If everyone takes part of the mainstream society and feels like part of a community this means that they give their consent to the social contract and are loyal. In a homogeneous society with a strong social morality, a common identity and common cultural norms, the trust and ability to cooperate among citizens will be maximized. This will also lead to active citizens, a prospering civil-society, as well as to a well-functioning welfare state, economy and democracy. The reason why all this is a good thing is because the goal of social conservatism is utilitarian. The goal of policy should be to create society that is as harmonious as possible and to make as many citizens as possible as happy as possible. This goal should be the goal of policy, as well as of every citizen and politician. When this happen the social contract will be solid and the state will evolve to become as fully moral as possible. Fully moral in terms of not limiting any individuals natural rights without full consent. This is something we donít see in the world today where all states to some degree are degenerated. There are always people that donít want to be a part of the community of mainstream society. Tolerance should always be shown to the minorities but policy should encourage everyone to be part of the community. This doesnít take us to a utopia or an end to history, but out of utilitarian principles it will make as many people as possible, as happy as possible.
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    "publicly funded services should be provided by private companies in areas such as schools and social services as long as evidence donít show that state ownership is more efficient and improves quality"
    Will the "private" companies offer services in a Transparent manner? The potential problems with Public Private parnerships are many and are documented in many countries;
    1- Risk of Patronage and corruption (political funding for contracts)
    2- Private profits and losses dumped on the Public
    3- Private companies can be used to conceal(private deals, proprietary information, confidential, etc) aspects that prevent adequate oversight and leads to problems of governance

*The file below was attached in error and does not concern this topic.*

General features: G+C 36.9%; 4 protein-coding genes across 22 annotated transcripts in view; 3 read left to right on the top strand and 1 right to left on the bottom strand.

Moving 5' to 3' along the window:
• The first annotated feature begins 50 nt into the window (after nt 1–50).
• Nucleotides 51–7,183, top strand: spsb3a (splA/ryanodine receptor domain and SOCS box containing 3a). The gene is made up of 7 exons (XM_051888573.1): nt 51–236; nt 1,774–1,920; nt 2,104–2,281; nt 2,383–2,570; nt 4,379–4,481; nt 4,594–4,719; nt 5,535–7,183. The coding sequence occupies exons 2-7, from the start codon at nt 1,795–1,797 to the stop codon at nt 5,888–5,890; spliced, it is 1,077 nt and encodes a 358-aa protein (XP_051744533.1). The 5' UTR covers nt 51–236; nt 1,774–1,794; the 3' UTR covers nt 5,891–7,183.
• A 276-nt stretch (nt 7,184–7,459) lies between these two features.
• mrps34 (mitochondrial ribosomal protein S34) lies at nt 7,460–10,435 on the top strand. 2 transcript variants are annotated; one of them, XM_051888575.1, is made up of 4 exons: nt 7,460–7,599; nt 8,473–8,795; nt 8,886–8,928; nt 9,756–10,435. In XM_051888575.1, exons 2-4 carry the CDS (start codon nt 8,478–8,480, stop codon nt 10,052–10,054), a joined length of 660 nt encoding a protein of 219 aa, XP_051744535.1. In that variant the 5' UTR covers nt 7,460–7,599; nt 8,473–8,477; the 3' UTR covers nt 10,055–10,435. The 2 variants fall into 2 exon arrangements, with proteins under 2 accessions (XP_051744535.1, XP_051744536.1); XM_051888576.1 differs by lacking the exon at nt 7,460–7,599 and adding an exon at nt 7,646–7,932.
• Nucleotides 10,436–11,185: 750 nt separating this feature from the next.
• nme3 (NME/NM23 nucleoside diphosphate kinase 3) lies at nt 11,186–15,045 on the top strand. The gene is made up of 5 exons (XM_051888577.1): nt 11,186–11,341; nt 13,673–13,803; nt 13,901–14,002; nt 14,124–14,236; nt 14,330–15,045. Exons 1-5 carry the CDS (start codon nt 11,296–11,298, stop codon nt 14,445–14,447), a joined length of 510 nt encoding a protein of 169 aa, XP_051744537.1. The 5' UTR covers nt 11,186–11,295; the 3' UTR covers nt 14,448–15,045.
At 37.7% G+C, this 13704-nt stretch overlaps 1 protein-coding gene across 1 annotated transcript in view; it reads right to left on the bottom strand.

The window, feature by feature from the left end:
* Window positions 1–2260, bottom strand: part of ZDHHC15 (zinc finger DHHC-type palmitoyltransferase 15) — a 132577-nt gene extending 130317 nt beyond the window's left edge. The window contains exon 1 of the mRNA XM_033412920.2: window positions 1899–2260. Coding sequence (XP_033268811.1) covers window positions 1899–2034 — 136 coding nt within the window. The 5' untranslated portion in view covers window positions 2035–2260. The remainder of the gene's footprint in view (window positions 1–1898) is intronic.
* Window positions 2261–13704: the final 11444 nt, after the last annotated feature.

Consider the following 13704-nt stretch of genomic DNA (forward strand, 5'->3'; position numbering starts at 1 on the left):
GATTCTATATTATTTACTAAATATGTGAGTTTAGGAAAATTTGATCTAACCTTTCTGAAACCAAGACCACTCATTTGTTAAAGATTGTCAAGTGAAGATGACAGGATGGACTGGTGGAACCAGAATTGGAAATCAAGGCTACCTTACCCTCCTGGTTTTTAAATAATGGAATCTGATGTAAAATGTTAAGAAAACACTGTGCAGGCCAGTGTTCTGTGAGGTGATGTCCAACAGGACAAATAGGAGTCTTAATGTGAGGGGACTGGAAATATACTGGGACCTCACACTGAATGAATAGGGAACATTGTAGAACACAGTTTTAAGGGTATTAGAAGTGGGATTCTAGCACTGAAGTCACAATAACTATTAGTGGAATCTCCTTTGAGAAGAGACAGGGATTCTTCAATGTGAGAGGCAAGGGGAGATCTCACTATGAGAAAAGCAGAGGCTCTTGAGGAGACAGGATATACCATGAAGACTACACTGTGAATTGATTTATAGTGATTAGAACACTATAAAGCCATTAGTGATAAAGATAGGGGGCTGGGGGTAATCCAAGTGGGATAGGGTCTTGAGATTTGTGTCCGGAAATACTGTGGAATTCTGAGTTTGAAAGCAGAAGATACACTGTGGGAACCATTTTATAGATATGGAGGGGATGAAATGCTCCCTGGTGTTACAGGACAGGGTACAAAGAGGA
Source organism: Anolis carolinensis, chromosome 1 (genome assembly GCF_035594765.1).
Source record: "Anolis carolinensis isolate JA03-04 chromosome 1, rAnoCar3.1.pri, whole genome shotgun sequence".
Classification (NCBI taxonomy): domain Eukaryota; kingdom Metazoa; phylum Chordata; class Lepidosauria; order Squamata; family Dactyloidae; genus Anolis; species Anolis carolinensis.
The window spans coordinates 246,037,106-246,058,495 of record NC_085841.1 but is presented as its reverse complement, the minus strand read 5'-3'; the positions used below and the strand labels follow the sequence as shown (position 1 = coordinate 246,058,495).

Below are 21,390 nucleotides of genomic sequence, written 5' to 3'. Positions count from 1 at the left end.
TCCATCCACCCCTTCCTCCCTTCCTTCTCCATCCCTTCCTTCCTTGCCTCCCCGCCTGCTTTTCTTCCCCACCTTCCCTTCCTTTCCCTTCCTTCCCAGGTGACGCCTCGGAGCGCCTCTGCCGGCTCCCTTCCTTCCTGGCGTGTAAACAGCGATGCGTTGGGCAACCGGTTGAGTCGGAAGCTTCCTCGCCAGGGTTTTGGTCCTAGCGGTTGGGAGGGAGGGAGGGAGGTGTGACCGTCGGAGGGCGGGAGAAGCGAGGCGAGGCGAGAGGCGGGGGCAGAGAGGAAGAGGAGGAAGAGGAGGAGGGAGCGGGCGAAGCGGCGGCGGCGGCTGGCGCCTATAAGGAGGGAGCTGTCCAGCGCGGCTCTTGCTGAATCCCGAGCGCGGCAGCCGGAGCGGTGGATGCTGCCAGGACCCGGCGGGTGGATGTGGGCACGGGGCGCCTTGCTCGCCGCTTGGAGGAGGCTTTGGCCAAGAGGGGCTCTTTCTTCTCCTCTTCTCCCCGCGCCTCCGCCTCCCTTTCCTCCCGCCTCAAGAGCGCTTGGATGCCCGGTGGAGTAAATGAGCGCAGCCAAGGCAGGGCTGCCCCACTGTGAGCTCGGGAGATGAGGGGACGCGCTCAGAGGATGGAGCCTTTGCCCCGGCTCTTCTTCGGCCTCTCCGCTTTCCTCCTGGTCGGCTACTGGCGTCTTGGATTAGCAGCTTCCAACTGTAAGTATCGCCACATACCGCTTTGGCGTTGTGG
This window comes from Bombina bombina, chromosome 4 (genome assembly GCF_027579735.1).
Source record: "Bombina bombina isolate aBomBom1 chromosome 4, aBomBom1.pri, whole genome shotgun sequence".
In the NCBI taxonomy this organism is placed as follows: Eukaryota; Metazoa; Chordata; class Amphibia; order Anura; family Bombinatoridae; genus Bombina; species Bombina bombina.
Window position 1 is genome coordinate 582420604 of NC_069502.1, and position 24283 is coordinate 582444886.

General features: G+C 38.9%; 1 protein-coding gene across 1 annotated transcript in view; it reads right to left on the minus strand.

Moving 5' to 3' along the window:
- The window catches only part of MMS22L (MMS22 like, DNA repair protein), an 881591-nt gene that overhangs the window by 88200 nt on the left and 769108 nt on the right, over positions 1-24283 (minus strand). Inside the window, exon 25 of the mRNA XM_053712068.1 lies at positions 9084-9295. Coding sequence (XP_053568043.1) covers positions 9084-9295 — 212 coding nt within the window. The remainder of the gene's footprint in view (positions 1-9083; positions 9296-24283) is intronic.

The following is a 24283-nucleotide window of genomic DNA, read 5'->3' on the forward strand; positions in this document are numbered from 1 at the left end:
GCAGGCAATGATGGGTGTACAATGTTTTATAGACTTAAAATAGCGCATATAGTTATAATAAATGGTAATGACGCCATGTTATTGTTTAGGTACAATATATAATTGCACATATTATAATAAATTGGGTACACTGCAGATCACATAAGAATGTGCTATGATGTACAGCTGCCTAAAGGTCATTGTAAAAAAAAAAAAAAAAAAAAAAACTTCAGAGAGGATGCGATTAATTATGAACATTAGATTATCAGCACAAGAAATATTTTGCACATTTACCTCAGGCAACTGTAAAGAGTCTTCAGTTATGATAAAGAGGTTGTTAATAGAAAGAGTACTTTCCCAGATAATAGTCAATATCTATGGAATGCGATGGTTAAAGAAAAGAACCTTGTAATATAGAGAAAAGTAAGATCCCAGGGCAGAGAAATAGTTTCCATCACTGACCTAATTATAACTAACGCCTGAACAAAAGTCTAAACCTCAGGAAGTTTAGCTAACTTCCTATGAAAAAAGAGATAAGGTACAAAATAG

4- A private company can sometimes declare bankruptcy to flee from obligations after pocketing large funds
    5- The private company can be in conflicts of interests that are not apparent or that can be levraged
    Some of these are also problematic when opaque and secluted public organisations perform services, which is why a "public" group that is created and mandated to be fully transparent and open(less bureaucratic, more accountable and open to public participation), or a national cooperative that is also transparent and open(where each citizen gets 1 and only 1 vote, and a number of issues can be decided by e-vote or with participation from the public), are imo better alternatives.

    "universal and general welfare programmes"
    You might be interested to look into the idea of basic income, a basic income that allows a citizen to live comfortably could in theory be offered to all as a simplification to some programs, for those who dont need it it would be offset fiscally and you could replace/reduce welfare, pensions, children grants, unemployment insurance, etc. Some advocate the use of heavier sales tax to finance it but I disagree because its regressive (whether apparent or concealed).


    "To have universal public insurance system such as unemployment insurance and health care is economic more effective than allowing the private insurance companies handle it all."
    Agreed. You have to make sure its transparent, patronage/corruption free, and actively minimise bureaucracy, have direct democracy and feedback mechanisms, and have strong whistleblower protection.

    "defence, energy, finance and communications"